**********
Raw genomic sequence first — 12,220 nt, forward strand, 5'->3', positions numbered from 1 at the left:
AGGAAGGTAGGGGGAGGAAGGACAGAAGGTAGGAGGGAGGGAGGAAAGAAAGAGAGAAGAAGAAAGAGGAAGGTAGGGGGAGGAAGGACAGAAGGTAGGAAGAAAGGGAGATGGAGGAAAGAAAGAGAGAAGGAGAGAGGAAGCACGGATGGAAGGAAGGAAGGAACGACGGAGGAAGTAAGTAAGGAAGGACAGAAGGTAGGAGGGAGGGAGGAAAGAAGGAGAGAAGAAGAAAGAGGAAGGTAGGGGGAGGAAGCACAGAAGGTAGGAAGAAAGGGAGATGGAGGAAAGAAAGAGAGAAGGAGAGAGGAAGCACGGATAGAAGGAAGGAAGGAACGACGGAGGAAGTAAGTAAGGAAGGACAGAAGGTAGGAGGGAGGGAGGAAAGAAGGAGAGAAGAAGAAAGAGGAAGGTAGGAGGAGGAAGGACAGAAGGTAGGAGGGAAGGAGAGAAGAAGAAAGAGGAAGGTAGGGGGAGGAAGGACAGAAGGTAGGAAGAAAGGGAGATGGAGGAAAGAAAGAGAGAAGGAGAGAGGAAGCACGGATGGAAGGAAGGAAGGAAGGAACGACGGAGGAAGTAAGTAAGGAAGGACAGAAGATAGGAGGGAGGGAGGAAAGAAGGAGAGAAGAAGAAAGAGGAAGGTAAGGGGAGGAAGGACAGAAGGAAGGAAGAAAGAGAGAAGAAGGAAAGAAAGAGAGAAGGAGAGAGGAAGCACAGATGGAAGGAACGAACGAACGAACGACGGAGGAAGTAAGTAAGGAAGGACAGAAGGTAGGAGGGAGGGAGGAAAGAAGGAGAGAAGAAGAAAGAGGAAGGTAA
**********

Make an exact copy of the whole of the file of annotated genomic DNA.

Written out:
Raw genomic sequence first — 12,220 nt, forward strand, 5'->3', positions numbered from 1 at the left:
AGGAAGGTAGGGGGAGGAAGGACAGAAGGTAGGAGGGAGGGAGGAAAGAAAGAGAGAAGAAGAAAGAGGAAGGTAGGGGGAGGAAGGACAGAAGGTAGGAAGAAAGGGAGATGGAGGAAAGAAAGAGAGAAGGAGAGAGGAAGCACGGATGGAAGGAAGGAAGGAACGACGGAGGAAGTAAGTAAGGAAGGACAGAAGGTAGGAGGGAGGGAGGAAAGAAGGAGAGAAGAAGAAAGAGGAAGGTAGGGGGAGGAAGCACAGAAGGTAGGAAGAAAGGGAGATGGAGGAAAGAAAGAGAGAAGGAGAGAGGAAGCACGGATAGAAGGAAGGAAGGAACGACGGAGGAAGTAAGTAAGGAAGGACAGAAGGTAGGAGGGAGGGAGGAAAGAAGGAGAGAAGAAGAAAGAGGAAGGTAGGAGGAGGAAGGACAGAAGGTAGGAGGGAAGGAGAGAAGAAGAAAGAGGAAGGTAGGGGGAGGAAGGACAGAAGGTAGGAAGAAAGGGAGATGGAGGAAAGAAAGAGAGAAGGAGAGAGGAAGCACGGATGGAAGGAAGGAAGGAAGGAACGACGGAGGAAGTAAGTAAGGAAGGACAGAAGATAGGAGGGAGGGAGGAAAGAAGGAGAGAAGAAGAAAGAGGAAGGTAAGGGGAGGAAGGACAGAAGGAAGGAAGAAAGAGAGAAGAAGGAAAGAAAGAGAGAAGGAGAGAGGAAGCACAGATGGAAGGAACGAACGAACGAACGACGGAGGAAGTAAGTAAGGAAGGACAGAAGGTAGGAGGGAGGGAGGAAAGAAGGAGAGAAGAAGAAAGAGGAAGGTAA